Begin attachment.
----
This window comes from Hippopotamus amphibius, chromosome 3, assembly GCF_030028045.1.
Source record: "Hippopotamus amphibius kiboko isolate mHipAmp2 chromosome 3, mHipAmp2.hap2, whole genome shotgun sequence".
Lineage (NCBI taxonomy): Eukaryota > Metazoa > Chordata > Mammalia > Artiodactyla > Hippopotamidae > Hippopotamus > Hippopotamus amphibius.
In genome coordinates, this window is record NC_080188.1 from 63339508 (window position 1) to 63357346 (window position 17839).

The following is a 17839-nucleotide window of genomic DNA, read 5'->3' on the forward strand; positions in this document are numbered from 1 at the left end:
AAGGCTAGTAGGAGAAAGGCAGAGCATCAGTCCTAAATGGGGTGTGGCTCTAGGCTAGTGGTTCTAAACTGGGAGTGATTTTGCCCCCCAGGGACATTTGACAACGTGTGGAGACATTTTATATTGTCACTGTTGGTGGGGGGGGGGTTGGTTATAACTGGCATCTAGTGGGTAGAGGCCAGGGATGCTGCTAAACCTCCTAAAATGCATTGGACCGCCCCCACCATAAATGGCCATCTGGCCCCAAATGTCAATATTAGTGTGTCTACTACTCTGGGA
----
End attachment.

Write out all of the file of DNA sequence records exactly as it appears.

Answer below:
This window comes from Hippopotamus amphibius, chromosome 3, assembly GCF_030028045.1.
Source record: "Hippopotamus amphibius kiboko isolate mHipAmp2 chromosome 3, mHipAmp2.hap2, whole genome shotgun sequence".
Lineage (NCBI taxonomy): Eukaryota > Metazoa > Chordata > Mammalia > Artiodactyla > Hippopotamidae > Hippopotamus > Hippopotamus amphibius.
In genome coordinates, this window is record NC_080188.1 from 63339508 (window position 1) to 63357346 (window position 17839).

The following is a 17839-nucleotide window of genomic DNA, read 5'->3' on the forward strand; positions in this document are numbered from 1 at the left end:
AAGGCTAGTAGGAGAAAGGCAGAGCATCAGTCCTAAATGGGGTGTGGCTCTAGGCTAGTGGTTCTAAACTGGGAGTGATTTTGCCCCCCAGGGACATTTGACAACGTGTGGAGACATTTTATATTGTCACTGTTGGTGGGGGGGGGGTTGGTTATAACTGGCATCTAGTGGGTAGAGGCCAGGGATGCTGCTAAACCTCCTAAAATGCATTGGACCGCCCCCACCATAAATGGCCATCTGGCCCCAAATGTCAATATTAGTGTGTCTACTACTCTGGGA